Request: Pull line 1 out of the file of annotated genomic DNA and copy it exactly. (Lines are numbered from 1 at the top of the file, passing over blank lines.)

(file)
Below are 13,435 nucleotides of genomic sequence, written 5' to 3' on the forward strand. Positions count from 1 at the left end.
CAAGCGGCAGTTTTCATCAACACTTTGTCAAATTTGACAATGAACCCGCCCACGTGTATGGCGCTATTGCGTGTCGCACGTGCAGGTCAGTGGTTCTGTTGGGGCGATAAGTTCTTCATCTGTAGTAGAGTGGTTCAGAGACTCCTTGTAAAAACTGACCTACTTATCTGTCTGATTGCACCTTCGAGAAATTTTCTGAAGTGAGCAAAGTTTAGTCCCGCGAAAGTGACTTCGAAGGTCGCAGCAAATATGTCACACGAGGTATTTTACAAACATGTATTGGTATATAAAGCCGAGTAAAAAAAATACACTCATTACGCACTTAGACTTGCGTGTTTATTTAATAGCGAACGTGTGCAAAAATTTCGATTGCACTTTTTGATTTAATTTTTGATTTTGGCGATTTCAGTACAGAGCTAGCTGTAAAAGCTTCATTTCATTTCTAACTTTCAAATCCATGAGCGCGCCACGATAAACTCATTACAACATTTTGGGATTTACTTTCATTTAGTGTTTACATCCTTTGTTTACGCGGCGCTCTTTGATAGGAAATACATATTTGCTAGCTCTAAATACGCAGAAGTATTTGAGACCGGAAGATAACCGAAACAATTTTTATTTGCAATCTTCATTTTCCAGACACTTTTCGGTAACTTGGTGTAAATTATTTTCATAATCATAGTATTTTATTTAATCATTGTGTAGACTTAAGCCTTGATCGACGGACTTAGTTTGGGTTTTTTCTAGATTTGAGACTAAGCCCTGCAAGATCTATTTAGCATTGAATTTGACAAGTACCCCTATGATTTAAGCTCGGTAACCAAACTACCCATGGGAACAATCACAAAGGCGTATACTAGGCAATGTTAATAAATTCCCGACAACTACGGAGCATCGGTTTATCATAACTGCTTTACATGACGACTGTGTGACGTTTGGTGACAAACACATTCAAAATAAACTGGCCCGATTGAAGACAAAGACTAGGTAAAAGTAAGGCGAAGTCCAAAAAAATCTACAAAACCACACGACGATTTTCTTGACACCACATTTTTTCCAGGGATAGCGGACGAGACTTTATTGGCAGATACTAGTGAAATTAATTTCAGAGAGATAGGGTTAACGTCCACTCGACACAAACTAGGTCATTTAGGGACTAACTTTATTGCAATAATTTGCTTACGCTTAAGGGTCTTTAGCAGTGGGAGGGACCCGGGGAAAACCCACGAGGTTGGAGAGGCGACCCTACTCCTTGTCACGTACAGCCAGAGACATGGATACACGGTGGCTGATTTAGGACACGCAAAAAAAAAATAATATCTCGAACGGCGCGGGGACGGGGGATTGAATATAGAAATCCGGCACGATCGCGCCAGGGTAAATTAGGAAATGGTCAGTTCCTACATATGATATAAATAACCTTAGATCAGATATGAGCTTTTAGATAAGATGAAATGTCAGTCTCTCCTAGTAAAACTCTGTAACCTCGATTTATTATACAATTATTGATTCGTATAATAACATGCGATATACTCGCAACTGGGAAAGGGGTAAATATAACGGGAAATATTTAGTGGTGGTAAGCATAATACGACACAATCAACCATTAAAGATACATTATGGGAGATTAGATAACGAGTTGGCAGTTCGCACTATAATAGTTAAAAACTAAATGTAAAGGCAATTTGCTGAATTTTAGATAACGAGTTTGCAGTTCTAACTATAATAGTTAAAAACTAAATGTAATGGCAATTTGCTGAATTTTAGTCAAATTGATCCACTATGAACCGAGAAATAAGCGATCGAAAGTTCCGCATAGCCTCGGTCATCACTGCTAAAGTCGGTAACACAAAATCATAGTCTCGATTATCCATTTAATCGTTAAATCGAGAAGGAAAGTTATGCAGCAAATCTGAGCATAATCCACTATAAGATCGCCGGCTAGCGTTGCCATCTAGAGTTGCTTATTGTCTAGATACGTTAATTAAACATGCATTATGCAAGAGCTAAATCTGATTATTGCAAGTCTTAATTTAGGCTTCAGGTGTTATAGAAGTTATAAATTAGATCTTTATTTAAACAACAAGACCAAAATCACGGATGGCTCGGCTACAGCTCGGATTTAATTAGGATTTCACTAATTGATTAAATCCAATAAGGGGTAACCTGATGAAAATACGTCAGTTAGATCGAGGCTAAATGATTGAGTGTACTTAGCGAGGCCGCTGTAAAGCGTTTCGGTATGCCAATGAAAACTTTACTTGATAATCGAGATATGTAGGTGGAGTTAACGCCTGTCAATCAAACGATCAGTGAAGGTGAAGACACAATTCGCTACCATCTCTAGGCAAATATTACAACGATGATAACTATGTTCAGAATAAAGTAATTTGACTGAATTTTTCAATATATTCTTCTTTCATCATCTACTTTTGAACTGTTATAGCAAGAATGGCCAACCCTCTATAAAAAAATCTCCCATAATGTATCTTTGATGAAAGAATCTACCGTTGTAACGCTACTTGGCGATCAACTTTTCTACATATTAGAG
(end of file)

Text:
Below are 13,435 nucleotides of genomic sequence, written 5' to 3' on the forward strand. Positions count from 1 at the left end.